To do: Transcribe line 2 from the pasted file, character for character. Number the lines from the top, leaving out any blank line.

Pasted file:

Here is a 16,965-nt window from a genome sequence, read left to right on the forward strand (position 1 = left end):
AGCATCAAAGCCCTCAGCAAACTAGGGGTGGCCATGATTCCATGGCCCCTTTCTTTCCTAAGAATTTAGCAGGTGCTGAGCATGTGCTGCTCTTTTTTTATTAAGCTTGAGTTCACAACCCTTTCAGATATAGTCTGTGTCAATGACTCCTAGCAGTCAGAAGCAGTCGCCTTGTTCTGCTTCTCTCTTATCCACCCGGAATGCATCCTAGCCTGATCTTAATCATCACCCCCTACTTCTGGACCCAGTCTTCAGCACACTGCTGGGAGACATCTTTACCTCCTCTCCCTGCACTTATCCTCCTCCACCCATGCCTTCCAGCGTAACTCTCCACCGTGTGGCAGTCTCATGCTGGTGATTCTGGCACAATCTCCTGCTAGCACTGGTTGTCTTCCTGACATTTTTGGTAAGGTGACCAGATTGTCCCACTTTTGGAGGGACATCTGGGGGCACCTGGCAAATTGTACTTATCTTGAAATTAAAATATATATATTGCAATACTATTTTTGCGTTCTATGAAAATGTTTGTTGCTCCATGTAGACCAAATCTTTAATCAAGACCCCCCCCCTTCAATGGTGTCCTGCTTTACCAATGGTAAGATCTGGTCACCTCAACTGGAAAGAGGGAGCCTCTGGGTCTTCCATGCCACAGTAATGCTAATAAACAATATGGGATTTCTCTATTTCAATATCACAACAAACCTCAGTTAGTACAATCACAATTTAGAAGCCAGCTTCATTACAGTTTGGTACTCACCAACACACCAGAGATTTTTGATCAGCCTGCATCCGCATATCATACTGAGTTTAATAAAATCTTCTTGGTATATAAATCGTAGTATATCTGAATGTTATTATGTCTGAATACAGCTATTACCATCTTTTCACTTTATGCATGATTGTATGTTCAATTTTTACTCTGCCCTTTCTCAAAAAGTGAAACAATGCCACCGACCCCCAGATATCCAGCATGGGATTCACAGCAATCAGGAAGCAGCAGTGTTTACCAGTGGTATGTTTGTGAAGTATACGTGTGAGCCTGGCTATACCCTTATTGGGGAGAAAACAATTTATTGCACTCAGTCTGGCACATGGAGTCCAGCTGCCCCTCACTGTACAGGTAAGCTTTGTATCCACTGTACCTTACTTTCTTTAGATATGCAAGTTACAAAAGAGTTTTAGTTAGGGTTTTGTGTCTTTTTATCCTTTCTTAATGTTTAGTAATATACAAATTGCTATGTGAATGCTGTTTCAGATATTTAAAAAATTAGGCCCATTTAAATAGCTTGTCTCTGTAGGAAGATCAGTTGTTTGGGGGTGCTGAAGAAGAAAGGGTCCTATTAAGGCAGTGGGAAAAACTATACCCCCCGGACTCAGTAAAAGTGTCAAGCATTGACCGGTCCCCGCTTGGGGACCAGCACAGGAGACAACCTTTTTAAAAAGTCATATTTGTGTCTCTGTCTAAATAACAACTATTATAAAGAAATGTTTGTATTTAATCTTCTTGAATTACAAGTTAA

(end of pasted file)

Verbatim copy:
AGCATCAAAGCCCTCAGCAAACTAGGGGTGGCCATGATTCCATGGCCCCTTTCTTTCCTAAGAATTTAGCAGGTGCTGAGCATGTGCTGCTCTTTTTTTATTAAGCTTGAGTTCACAACCCTTTCAGATATAGTCTGTGTCAATGACTCCTAGCAGTCAGAAGCAGTCGCCTTGTTCTGCTTCTCTCTTATCCACCCGGAATGCATCCTAGCCTGATCTTAATCATCACCCCCTACTTCTGGACCCAGTCTTCAGCACACTGCTGGGAGACATCTTTACCTCCTCTCCCTGCACTTATCCTCCTCCACCCATGCCTTCCAGCGTAACTCTCCACCGTGTGGCAGTCTCATGCTGGTGATTCTGGCACAATCTCCTGCTAGCACTGGTTGTCTTCCTGACATTTTTGGTAAGGTGACCAGATTGTCCCACTTTTGGAGGGACATCTGGGGGCACCTGGCAAATTGTACTTATCTTGAAATTAAAATATATATATTGCAATACTATTTTTGCGTTCTATGAAAATGTTTGTTGCTCCATGTAGACCAAATCTTTAATCAAGACCCCCCCCCTTCAATGGTGTCCTGCTTTACCAATGGTAAGATCTGGTCACCTCAACTGGAAAGAGGGAGCCTCTGGGTCTTCCATGCCACAGTAATGCTAATAAACAATATGGGATTTCTCTATTTCAATATCACAACAAACCTCAGTTAGTACAATCACAATTTAGAAGCCAGCTTCATTACAGTTTGGTACTCACCAACACACCAGAGATTTTTGATCAGCCTGCATCCGCATATCATACTGAGTTTAATAAAATCTTCTTGGTATATAAATCGTAGTATATCTGAATGTTATTATGTCTGAATACAGCTATTACCATCTTTTCACTTTATGCATGATTGTATGTTCAATTTTTACTCTGCCCTTTCTCAAAAAGTGAAACAATGCCACCGACCCCCAGATATCCAGCATGGGATTCACAGCAATCAGGAAGCAGCAGTGTTTACCAGTGGTATGTTTGTGAAGTATACGTGTGAGCCTGGCTATACCCTTATTGGGGAGAAAACAATTTATTGCACTCAGTCTGGCACATGGAGTCCAGCTGCCCCTCACTGTACAGGTAAGCTTTGTATCCACTGTACCTTACTTTCTTTAGATATGCAAGTTACAAAAGAGTTTTAGTTAGGGTTTTGTGTCTTTTTATCCTTTCTTAATGTTTAGTAATATACAAATTGCTATGTGAATGCTGTTTCAGATATTTAAAAAATTAGGCCCATTTAAATAGCTTGTCTCTGTAGGAAGATCAGTTGTTTGGGGGTGCTGAAGAAGAAAGGGTCCTATTAAGGCAGTGGGAAAAACTATACCCCCCGGACTCAGTAAAAGTGTCAAGCATTGACCGGTCCCCGCTTGGGGACCAGCACAGGAGACAACCTTTTTAAAAAGTCATATTTGTGTCTCTGTCTAAATAACAACTATTATAAAGAAATGTTTGTATTTAATCTTCTTGAATTACAAGTTAA